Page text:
NOTE: This is the first draft of the “Limitation” essay in my forthcoming book, Fifty-Two Flower Mandalas.
Responses and comments welcome, no matter how brief.
Copyright 2013 David J. Bookbinder
Most of us associate choice with freedom, and as a freedom-loving nation we have responded by creating more and more choices. We grow up being told we can do “anything.” In our stores and on the Internet we can select from an astonishing variety of products. In the media, an ever-increasing number of channels present themselves for our entertainment. Opportunities to communicate electronically abound. An ever-differentiating variety of jobs proliferates. And at online dating sites we can browse through an almost endless array of potential mates.
But does having all these choices really make us free?
When I was younger, I thought the phrase “a rolling stone gathers no moss” meant “keep moving.” But as I wandered from place to place, from one career to the next, ended one relationship and began another, I eventually came to understand I’d got it wrong, and that it is only through staying with things that we can go deep, plant roots, draw nutrients from the soil. Only in my 50s was I able to start gathering the moss of wisdom and meaningful achievement. Reflecting on the many paths I’ve traveled, I see that I have frequently been tempted by the promise of the perfect choice and have often failed to recognize and cultivate the good enough.
Until we choose a direction, we can’t really get anywhere. Until we limit our choice to one person in a romantic relationship and commit to working things out when they go awry, most of us can’t gain the benefits of a deepening connection. Until we choose a career path to stick to, we often drift from one unsatisfying job to the next, failing to find a sense of purpose. We look for the perfect neighborhood, the perfect house, the perfect school, and to create the perfect child, always missing . . . something.
As a boy I received the dual-edged messages that I could do and be anything I wanted, but that I must also do and be them perfectly. I was never satisfied with who I was or the work I did, believing that there must be something “better” just around the bend. I see this pattern in clients who have gotten similar messages. Vacillating among apparently limitless possibilities, we, in the words of Simon & Garfunkel, “wander in the night without direction.”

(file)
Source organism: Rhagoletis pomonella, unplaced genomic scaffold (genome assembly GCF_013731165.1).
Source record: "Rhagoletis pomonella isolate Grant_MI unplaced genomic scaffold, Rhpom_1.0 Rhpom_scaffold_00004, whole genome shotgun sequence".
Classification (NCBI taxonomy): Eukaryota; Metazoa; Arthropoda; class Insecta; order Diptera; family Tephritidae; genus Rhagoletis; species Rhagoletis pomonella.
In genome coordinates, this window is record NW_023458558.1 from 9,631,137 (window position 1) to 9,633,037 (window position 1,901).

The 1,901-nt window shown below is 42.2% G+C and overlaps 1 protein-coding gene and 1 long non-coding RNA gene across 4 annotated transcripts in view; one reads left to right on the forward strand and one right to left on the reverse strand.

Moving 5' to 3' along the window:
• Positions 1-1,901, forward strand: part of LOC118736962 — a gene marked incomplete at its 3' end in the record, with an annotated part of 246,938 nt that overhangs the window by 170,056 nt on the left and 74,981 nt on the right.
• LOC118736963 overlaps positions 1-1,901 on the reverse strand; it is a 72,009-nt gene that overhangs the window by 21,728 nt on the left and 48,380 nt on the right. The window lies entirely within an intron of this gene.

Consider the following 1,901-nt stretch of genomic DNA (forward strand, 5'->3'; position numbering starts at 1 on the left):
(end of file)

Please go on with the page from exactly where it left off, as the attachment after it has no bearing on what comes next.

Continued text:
I once had a client who jumped so rapidly from one topic to the next that it was impossible to keep track of it all. Growing up, nobody had listened to her anyway, and so she had developed an unconscious, efficient strategy for avoiding the disappointment and feelings of rejection that came from trying to be heard, and failing. One day I handed her my watch and asked her to sit quietly for one minute, and then at the end of that minute speak about what was most important that day. She did, and for the first time I could truly hear her, and she could experience what it was like to be heard. Things began to change for the better both in therapy and in her life. When she finally moved away and we ended our sessions, she was a far more full and revealed version of herself, with friends she trusted and clear goals to pursue.
Another client was paralyzed by her remarkable ability to see deeply into the lives of others, even those she observed briefly. Her ambition, though she knew it to be impossible, was nevertheless to somehow live all the multitude of lives she saw. She could not choose just one. Even when, with great difficulty, she ventured a few steps down a specific path, she soon came running back to the starting point, drawn by all the opportunities she was missing. Because all lives seemed equally possible for her, she was convinced that selecting just one might be a fatal mistake. Even in therapy, we were unable to stick with any particular approach and find a way out of this tightly woven net of desires and expectations. We parted with her problem still unresolved; I hope that by now she has found her way.